You might want to draw them in piles. Open on the table. Acting as a paper weight. Or with a variety of bookmarks, folded edges, and decorations.


Can’t Draw?

You don’t have to be an expert at drawing to doodle books in your bullet journal.

Now that you know these tutorials are available you can use them to increase your drawing skills. They are here to help walk you through the process of learning how to draw and be creative.

If all else fails, you can use stickers or printable paper ephemera to add book doodles to your planner pages.


Draw Stacks of Books

One of the reasons I love these different styles of books is that the represent how books usually look in real life.

The other reason I love them is that I have a goal one of my bucket lists to make a huge pile of all the books I have read in my life.

Wouldn’t it be fun to walk through Barnes and Noble and just start piling all the books you have read? I want to see how big that pile is. Are there enough books to fill a book store yet?

Since I probably won’t be making a mess at B&N any time soon, making the pile in my art journal or bullet journal will have to be the next best thing (besides my Good Reads list).

I’ll be able to use these how to draw book tutorials to style my book pile and get a good visual of just how many books I have read. I’m imagining something similar to the trash pile in a Shel Silverstein poem.

Book Drawing Supplies

You don’t need very many supplies to doodle in your bullet journal. If you are curious about some of my favorite drawing supplies, you can check out these pencils, erasers, tracing table (because some days it is just easier!), pens, and even stamps.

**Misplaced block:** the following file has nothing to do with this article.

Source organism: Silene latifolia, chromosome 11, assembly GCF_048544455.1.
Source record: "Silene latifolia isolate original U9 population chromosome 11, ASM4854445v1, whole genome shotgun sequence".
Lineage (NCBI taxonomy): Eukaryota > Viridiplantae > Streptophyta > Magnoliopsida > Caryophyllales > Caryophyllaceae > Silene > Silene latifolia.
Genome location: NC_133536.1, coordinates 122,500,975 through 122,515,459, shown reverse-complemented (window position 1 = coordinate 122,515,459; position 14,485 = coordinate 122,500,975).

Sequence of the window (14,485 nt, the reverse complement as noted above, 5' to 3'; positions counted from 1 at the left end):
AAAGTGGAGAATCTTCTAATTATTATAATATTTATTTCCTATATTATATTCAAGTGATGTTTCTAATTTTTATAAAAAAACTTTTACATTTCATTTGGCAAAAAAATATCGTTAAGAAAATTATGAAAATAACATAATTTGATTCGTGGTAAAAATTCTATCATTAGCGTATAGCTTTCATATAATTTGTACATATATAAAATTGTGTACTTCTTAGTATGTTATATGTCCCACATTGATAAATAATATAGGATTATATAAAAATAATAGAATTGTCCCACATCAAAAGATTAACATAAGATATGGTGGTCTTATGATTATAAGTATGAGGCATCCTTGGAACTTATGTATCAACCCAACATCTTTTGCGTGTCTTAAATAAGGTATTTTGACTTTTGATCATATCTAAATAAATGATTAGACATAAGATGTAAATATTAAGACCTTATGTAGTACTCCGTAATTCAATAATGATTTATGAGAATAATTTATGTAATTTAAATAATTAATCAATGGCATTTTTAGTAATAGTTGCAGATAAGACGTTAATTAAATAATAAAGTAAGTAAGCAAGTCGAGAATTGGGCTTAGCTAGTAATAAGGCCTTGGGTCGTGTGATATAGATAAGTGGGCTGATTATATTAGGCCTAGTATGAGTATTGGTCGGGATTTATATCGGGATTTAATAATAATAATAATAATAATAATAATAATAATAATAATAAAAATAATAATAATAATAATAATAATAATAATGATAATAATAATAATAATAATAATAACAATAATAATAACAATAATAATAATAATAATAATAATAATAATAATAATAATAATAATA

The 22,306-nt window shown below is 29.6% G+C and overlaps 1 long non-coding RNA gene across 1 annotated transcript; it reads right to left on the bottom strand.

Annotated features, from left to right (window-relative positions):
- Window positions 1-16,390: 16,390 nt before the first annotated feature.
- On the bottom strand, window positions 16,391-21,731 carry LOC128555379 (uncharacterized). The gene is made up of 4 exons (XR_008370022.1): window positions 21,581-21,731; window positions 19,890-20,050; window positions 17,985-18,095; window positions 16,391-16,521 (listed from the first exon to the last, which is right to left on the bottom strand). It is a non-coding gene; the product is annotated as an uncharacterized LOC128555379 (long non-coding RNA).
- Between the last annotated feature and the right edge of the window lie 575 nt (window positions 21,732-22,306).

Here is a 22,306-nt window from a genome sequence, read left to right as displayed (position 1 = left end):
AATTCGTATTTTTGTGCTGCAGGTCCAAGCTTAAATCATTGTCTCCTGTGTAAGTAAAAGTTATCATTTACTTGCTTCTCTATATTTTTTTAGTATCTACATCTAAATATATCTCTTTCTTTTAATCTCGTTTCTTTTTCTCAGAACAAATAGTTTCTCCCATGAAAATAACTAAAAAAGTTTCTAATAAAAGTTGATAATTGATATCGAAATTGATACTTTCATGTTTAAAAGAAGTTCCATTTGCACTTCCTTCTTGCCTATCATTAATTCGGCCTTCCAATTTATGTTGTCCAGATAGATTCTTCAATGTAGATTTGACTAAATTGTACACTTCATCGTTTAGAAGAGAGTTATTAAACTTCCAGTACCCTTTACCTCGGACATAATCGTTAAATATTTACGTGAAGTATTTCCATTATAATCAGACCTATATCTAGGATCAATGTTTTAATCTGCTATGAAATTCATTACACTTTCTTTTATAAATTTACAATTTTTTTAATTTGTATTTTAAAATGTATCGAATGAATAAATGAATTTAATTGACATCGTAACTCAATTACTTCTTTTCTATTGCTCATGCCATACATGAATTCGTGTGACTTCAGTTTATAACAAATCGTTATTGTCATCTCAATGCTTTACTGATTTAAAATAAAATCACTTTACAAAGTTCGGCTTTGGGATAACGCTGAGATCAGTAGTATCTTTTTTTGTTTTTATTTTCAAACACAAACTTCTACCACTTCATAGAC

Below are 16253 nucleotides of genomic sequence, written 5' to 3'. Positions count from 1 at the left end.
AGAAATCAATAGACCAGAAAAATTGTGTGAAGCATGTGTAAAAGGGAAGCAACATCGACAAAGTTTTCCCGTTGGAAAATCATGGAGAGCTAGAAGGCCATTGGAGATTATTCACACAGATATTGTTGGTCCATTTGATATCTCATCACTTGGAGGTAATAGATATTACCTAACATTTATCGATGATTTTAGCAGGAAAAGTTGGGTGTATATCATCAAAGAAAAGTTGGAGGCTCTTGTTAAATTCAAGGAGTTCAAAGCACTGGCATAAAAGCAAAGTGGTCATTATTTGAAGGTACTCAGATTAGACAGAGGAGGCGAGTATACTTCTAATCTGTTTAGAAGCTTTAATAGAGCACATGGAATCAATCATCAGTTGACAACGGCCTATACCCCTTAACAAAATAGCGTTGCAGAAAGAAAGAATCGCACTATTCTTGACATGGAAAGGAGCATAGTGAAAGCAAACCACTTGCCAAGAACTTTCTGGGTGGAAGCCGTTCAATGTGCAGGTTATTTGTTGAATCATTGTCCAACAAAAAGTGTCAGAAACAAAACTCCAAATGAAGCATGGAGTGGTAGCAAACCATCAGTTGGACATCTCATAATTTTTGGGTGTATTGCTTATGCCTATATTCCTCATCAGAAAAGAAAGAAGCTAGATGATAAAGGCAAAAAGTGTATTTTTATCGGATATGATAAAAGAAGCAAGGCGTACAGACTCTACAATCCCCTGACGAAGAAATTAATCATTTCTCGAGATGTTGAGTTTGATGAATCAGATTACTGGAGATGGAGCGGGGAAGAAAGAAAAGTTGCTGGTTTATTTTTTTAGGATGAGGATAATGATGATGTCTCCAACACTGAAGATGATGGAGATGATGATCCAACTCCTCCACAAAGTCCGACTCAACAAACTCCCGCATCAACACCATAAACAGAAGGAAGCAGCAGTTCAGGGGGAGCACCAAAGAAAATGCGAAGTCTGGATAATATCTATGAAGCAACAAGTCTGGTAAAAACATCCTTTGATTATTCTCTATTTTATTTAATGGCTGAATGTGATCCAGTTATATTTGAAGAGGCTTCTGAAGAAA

Midliner Pen & Marker

These double ended pens have a fine tip and a marker tip. If you are new to bullet journal doodle ideas, these would be a great starter set.


Rhodia Leather Soft Cover

The first time I bought one of these journals it was purely for the name (it is the closest I EVER come to finding my name on something…including those keychain and license plate thing-ies).

However, the quality is excellent too. And I will continue to purchase anything made by Rhodia.

  • 80 Dot Grid Sheets
  • Ribbon Bookmark
  • Expandable Inner Pocket
  • 90 GSM Ivory Brushed Vellum Paper
  • Measures 5.8 x 8.3 in


Paper Mate Mechanical Pencils

I’m a former teacher. I love a pack of Ticonderoga pencils. But I love these Paper Mate pencils for drawing even more.


Light Box for Tracing

One of the best ways to get better at drawing is to trace. When I taught art to high school students who were adamant “they could never draw” it was the best tool ever. Increase your confidence. Get the feel for lines. Learn to draw.


Bullet Journal Stamps

Add doodles, headers, books, coffee, and more to your bullet journal without having to draw at all. Just ink the stamp and put the image where you want it.


Other Drawing Tutorials

Now that you have your book drawing all figure out, what else would you like to draw?

There are a number of other drawing tutorials on the blog. Looking for these doodle themes: